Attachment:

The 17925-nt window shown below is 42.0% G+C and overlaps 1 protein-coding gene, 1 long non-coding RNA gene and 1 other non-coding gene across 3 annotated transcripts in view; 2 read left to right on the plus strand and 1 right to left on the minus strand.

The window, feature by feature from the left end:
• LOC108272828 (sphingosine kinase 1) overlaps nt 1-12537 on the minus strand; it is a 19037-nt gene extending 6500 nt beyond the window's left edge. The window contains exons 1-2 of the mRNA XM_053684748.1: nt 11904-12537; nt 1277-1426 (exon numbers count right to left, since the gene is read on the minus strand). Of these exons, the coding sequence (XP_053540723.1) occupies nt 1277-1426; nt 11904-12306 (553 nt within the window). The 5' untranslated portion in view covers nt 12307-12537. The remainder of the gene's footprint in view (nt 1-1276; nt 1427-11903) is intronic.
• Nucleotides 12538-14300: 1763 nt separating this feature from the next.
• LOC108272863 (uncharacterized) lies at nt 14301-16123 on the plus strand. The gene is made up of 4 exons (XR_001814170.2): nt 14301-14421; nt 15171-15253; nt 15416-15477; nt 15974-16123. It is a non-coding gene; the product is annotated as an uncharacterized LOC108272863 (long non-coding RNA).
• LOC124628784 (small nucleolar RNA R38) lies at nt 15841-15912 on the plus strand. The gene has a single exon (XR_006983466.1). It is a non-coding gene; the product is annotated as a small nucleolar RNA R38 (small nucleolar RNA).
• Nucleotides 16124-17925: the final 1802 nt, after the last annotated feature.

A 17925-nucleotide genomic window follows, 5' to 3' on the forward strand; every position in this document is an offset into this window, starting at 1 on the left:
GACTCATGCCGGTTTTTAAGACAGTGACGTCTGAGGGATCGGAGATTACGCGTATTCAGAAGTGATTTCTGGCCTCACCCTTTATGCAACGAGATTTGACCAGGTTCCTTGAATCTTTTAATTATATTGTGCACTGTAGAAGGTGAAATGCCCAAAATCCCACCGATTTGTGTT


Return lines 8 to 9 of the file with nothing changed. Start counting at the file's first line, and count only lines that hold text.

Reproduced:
A 17925-nucleotide genomic window follows, 5' to 3' on the forward strand; every position in this document is an offset into this window, starting at 1 on the left:
GACTCATGCCGGTTTTTAAGACAGTGACGTCTGAGGGATCGGAGATTACGCGTATTCAGAAGTGATTTCTGGCCTCACCCTTTATGCAACGAGATTTGACCAGGTTCCTTGAATCTTTTAATTATATTGTGCACTGTAGAAGGTGAAATGCCCAAAATCCCACCGATTTGTGTT